Profile of a Collection Manager of Fishes
What is your name? Gabriela M. Hogue
What is your position called? Collections Manager of Fishes
Where do you work? North Carolina Museum of Natural Sciences (NCSM)
How many years have you been working in this capacity? 15 years
When did you join SPNHC? 2008
What drew you to the natural history field? I will never forget the day that I went to my undergraduate advisor at the University of Illinois at Urbana-Champaign and told him that even though all of the other biology majors that I knew were pre-med, I was just not going to do that. For some reason, I felt that I really needed to state my case or else he was going to make me! He laughed and began to ask me what I was interested in. I told him that I had always been interested in aquatic organisms, especially fishes. He suggested that I talk to Dr. Larry Page at the Illinois Natural History Survey about an undergraduate research project. Larry opened the door to research and introduced me to the amazing collection at the Survey. I was hooked and have never looked back!
Describe the nature of the collections you work with. I work with a large and very diverse research collection of fishes stored in various mediums (ethanol, formalin, frozen, and dry).
What are your responsibilities for them? I handle all aspects of collections management, care, and conservation.
Describe some of your activities. My duties include: sorting, identifying, databasing and database management, geo-referencing, labeling, shelving, tagging, prepping skeletal specimens, prepping tissue specimens, handling loan requests and collection-related inquiries, managing technicians and volunteers, leading tours and workshops, and dealing with budgets, grants, and purchasing. I also get to go collecting!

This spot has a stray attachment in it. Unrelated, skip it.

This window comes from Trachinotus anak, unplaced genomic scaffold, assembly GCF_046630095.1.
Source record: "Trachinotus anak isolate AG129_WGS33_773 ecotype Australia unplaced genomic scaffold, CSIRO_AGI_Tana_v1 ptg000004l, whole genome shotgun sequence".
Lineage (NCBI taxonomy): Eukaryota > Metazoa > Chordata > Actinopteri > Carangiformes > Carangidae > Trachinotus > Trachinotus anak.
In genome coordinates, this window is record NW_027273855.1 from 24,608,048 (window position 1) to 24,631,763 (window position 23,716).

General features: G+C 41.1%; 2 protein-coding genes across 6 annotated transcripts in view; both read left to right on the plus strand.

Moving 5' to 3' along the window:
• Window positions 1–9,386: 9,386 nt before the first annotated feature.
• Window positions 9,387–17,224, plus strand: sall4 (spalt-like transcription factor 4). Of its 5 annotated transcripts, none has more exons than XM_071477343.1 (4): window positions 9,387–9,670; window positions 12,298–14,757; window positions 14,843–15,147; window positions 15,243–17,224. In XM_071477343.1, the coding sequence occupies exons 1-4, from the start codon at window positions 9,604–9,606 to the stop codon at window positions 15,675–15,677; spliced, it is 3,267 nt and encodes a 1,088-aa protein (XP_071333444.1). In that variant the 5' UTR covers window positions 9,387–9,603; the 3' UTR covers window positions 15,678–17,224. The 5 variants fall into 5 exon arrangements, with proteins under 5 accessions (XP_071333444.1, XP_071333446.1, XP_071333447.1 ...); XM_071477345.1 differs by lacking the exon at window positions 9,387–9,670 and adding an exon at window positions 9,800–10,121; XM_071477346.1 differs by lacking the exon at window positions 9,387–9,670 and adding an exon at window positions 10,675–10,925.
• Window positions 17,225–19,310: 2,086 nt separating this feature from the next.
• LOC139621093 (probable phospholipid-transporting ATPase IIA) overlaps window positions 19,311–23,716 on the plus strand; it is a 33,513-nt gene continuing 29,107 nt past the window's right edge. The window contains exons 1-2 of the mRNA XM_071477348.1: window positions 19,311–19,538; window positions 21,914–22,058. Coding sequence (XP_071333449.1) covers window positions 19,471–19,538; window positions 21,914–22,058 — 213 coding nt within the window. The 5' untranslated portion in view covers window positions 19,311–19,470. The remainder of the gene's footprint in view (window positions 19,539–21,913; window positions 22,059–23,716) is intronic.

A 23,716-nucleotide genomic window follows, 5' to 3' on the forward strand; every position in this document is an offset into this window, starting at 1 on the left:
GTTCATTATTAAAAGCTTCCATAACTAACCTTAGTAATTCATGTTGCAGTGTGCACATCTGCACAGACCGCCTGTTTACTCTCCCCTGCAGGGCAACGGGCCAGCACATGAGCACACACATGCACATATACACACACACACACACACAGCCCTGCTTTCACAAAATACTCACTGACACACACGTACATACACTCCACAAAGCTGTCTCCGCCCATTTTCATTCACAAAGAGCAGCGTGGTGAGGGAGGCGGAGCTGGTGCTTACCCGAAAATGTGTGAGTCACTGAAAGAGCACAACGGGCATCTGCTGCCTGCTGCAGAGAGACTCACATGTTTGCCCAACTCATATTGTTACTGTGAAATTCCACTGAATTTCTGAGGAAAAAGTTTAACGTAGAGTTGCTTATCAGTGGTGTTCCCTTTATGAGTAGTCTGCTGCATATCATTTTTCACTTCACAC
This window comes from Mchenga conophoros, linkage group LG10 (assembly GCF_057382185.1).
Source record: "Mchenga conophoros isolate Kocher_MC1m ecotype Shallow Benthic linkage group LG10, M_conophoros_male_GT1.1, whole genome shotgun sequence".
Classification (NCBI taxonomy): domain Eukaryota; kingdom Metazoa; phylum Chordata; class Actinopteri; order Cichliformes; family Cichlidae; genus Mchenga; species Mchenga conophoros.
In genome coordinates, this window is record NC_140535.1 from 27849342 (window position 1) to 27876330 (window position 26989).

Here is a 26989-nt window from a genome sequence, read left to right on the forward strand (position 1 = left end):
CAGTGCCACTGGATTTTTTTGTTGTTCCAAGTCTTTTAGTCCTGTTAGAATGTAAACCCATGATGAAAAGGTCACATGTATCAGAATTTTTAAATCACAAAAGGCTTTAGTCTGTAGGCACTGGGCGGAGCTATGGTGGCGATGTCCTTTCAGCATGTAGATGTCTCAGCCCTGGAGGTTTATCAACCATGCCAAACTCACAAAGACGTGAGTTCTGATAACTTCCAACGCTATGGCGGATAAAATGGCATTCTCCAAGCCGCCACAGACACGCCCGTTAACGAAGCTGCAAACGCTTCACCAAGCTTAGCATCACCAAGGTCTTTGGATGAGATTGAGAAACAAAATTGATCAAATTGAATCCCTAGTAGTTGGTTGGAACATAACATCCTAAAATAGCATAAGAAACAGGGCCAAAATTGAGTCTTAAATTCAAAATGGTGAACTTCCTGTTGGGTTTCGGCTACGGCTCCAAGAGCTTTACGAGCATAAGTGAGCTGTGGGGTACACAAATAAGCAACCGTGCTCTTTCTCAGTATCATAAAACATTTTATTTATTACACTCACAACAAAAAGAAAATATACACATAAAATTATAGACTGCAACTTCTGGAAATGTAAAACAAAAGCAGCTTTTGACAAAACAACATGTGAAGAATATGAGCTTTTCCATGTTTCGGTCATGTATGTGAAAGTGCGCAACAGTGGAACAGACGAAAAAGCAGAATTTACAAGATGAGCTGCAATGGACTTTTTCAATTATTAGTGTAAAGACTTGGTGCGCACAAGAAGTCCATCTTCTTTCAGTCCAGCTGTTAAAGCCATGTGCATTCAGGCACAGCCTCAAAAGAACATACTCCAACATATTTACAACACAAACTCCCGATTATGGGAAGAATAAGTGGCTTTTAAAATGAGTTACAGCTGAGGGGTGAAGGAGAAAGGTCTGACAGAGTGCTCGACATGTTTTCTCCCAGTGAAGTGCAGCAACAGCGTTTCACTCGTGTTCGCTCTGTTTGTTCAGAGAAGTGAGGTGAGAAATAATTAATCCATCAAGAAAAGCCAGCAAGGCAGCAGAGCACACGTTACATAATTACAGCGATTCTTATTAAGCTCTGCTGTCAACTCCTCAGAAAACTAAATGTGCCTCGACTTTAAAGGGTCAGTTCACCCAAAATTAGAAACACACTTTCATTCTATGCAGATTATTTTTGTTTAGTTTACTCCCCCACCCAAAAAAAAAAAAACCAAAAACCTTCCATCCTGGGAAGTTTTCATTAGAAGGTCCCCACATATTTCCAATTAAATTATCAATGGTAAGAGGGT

What do you find most interesting about your work? The most interesting thing about my work is both the diversity within the management of the collection and the specimens themselves. I can work on completely different things every day of the week. For example, one day I can be databasing minnows from North Carolina and the next tagging sharks from Florida or prepping tissue specimens from Puerto Rico. That really makes it fun!
What accomplishments are you most proud of? I am really proud of getting the collection to the state of organization and accessibility that it is in today. When I first started working for the Museum, the Fishes Collection was not databased at all and was being stored in various locations, none of which were suited for collections storage (one of the buildings was called “The Mouse House”—that says it all). We moved into a newly built collections facility and began furiously organizing and databasing. We started with the core NCSM collection, which had been ledger cataloged, and then began incorporating all of the orphaned collections which we had and continue to acquire. In 2007, we launched the collections website and linked ourselves to various global portals. In the years since we moved, it has been fantastic to see the tremendous increase in the use of the collection. That has been my greatest reward.
What do you find most fulfilling about your work? There are two things that I find very fulfilling about my work. One is seeing tour groups and students in a workshop grasp the importance of natural history collections by making them understand that each specimen is a snapshot in time that can never be repeated and has its own story to tell. The other is taking a collection from disorder to a full state of utility. This aspect of stewardship of my work affords me the ability to ensure the longevity of each specimen which may help us to answer future questions about our natural world.
What have you learned from SPNHC to be particularly helpful? How has SPNHC helped you? SPNHC has been a wonderful tool that has helped me to stay abreast of all of the latest and greatest collections management tools and techniques. I have been able to get answers to all of my questions (especially shipping regulations!) from other SPNHC members. After every annual meeting, I return to the collection invigorated and ready to tackle new and difficult projects.